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Religion and science: need there be a clash?

By Stephen Cheleda - posted Tuesday, 19 May 2009

Religion, in the form of various pagan rituals, existed in Europe and elsewhere during prehistoric times, but the story of creation, which seems to be the bane of scientists, has been embedded in Western culture since Christianity was firmly established in Europe. Creationism was given intellectual weight by Ptolemy’s observation of the position of the Earth relative to the Sun and the other planets. Ptolemy, the greatest astronomer of the time who wrote extensively, described a system of planetary motion where the Earth was at the centre of the universe, and the Sun the moon and the stars move round in perfect circles, while the then known planets move around in smaller circles called epicycles.

Ptolemy’s geocentric view of the world fitted the literal interpretation of the Bible perfectly. Over the following centuries every state and church institution derived its raison d’être from divine authority.

Gradually, observers such as Copernicus and Kepler, increasingly found inaccuracies in Ptolemy’s description of cycles and epicycles: they found that the Earth was not at the centre of the universe, but it moved round the Sun. But how can this observation be reconciled with the profoundly held view that we were at the centre of all creation?


Finally, Galileo with his most powerful telescope and, combined with his accurate calculations, came to the conclusion that the Earth and the then known planets do indeed move around the Sun.

Galileo was a well-known and very influential scientist of his day. His observations, if published, would reverberate throughout Europe, and everyone would question the authority of the church’s teachings. This was not going to be allowed to happen. In 1633 Galileo was summoned to attend the Inquisition, was made to recant his observations, and was barred from publishing them.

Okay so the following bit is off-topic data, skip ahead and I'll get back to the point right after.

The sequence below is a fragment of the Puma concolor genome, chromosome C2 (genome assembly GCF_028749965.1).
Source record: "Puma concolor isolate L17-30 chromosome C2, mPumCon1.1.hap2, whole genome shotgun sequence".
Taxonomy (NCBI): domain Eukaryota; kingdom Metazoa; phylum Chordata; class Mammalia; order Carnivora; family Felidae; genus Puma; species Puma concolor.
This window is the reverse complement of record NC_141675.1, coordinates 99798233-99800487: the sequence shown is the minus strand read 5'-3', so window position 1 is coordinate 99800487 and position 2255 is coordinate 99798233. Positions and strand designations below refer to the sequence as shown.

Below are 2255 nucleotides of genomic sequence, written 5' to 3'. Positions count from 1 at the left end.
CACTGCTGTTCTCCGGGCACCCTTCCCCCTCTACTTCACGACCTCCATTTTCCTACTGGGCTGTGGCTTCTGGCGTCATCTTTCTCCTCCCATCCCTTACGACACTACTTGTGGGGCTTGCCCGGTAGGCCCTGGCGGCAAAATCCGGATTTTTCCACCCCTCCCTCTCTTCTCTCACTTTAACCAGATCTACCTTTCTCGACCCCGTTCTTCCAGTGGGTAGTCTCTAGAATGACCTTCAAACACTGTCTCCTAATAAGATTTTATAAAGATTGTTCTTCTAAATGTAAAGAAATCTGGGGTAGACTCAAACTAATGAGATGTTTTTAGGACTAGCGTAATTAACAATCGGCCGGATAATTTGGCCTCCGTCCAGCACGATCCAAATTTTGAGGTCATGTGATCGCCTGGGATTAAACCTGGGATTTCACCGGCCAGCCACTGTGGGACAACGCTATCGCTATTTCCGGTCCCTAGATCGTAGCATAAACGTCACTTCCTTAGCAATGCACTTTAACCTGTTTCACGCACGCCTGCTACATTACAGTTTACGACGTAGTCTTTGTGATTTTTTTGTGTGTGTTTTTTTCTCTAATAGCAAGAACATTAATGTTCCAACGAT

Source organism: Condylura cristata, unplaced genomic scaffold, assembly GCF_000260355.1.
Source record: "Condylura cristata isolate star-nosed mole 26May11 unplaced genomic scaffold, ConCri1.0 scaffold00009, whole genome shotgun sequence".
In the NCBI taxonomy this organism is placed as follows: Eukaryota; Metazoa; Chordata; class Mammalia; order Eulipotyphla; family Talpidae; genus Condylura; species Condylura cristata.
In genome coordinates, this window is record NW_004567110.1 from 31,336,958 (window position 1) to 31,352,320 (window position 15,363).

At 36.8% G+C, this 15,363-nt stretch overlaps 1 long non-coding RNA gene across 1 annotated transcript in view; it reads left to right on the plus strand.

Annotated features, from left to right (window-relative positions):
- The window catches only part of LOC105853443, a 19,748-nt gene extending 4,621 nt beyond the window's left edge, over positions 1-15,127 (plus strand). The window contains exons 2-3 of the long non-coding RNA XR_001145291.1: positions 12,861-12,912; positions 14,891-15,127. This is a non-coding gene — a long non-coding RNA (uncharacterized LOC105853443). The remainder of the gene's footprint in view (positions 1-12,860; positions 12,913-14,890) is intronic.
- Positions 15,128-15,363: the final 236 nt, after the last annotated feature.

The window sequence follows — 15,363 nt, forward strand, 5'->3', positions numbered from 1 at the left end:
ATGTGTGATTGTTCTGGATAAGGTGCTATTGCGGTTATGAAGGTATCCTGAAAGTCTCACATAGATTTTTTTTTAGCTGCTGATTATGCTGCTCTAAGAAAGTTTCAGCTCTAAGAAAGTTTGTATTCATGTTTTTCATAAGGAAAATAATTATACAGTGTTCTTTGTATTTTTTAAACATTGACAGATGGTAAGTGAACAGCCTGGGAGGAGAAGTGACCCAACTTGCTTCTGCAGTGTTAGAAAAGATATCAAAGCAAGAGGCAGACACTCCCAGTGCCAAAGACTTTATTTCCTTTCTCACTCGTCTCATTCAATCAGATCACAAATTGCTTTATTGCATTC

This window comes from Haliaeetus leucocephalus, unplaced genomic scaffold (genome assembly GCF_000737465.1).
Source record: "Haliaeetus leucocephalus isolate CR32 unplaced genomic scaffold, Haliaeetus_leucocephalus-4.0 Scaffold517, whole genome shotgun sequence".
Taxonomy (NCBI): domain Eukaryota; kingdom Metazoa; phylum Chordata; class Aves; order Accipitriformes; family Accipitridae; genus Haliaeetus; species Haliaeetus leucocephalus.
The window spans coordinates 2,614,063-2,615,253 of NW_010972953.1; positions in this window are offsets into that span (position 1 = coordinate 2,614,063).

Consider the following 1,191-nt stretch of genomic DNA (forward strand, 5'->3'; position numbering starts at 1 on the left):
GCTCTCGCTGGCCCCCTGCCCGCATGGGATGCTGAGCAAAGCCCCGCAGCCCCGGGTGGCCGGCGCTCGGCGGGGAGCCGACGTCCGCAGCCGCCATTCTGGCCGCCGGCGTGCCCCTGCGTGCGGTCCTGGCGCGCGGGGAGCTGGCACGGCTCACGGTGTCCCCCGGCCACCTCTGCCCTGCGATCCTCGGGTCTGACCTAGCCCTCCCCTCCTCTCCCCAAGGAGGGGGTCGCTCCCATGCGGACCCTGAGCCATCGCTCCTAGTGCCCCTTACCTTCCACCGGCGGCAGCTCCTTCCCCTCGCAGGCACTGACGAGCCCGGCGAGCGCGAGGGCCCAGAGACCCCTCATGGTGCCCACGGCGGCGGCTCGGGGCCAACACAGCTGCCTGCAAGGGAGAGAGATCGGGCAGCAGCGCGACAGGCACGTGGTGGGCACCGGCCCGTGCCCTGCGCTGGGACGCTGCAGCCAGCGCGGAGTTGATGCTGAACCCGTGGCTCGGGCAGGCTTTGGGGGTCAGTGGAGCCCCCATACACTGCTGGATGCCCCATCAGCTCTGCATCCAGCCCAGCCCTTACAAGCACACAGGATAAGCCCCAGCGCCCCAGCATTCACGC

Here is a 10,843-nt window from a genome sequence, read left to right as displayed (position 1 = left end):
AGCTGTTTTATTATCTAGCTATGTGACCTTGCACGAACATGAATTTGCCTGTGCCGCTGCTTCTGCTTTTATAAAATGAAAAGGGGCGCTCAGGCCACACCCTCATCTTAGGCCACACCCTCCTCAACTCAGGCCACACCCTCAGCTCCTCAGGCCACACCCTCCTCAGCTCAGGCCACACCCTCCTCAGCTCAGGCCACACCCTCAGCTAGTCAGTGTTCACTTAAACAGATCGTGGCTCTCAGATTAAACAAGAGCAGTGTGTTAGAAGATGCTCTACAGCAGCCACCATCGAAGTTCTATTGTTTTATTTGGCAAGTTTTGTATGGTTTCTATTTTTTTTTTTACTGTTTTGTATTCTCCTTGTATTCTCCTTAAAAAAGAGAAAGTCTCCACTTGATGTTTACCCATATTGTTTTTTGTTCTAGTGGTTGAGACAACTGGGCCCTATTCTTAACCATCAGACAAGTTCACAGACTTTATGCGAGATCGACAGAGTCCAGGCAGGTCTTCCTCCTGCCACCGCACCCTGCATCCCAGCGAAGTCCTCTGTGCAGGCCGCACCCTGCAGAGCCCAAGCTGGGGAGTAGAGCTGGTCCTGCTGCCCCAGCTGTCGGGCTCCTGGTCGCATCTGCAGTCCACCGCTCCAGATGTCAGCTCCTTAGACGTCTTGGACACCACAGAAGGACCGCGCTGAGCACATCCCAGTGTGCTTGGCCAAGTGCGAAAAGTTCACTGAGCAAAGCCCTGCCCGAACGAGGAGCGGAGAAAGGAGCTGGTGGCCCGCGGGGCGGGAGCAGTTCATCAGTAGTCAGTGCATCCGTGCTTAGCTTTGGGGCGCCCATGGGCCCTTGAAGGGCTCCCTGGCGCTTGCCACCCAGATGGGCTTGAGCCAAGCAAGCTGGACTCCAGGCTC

However, despite the best efforts of the Inquisition, (the “secret” or the “thought” police of the time) scientific inquiry continued to burgeon in every field of human activity.

At the beginning of the 19th century there was an upsurge in scientific inquiry. In particular there was a great interest in fossil hunting among those who had the means or the inclination to do so. All sorts of strange and huge bones were discovered. How did those fossils get into the layers of rock? Why are fossils of marine shells found on top of hills?

All these pointed to our Earth being considerably older than the 6,000 years suggested by the literal interpretation of the Bible.

The scientific observations of the time culminated by the publication of Charles Darwin’s On the origin of species in 1859. The Theory of Evolution placed a permanent question mark over the literal interpretation of the Bible. Some claimed that it disproved the existence of any deity.


Yet, in spite of all the scientific evidence, and the determined expositions of evolutionary biologists, belief in creation persists in western cultures. How can this be explained? Like in the past, when the church pontificated about scientific evidence that was not in their area of expertise, are some scientists of today making profound claims about complex human relations, about which they have inadequate evidence?

Science is like an evolving and gigantic jigsaw (if there can be such thing) where every new piece has to relate to what is there already. An important part of scientific inquiry is that one should constantly question a theory.

There are several important claims made by some scientists as to why religious beliefs are an impediment to human progress. These can be summed up as:

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About the Author

Stephen Cheleda was born in Budapest in 1938 and has lived in the UK since December 1956. After working in industry, he became a teacher of Mathematics in 1971. Stephen did an MA in Peace Studies at the University of Bradford. He retired in 2003.

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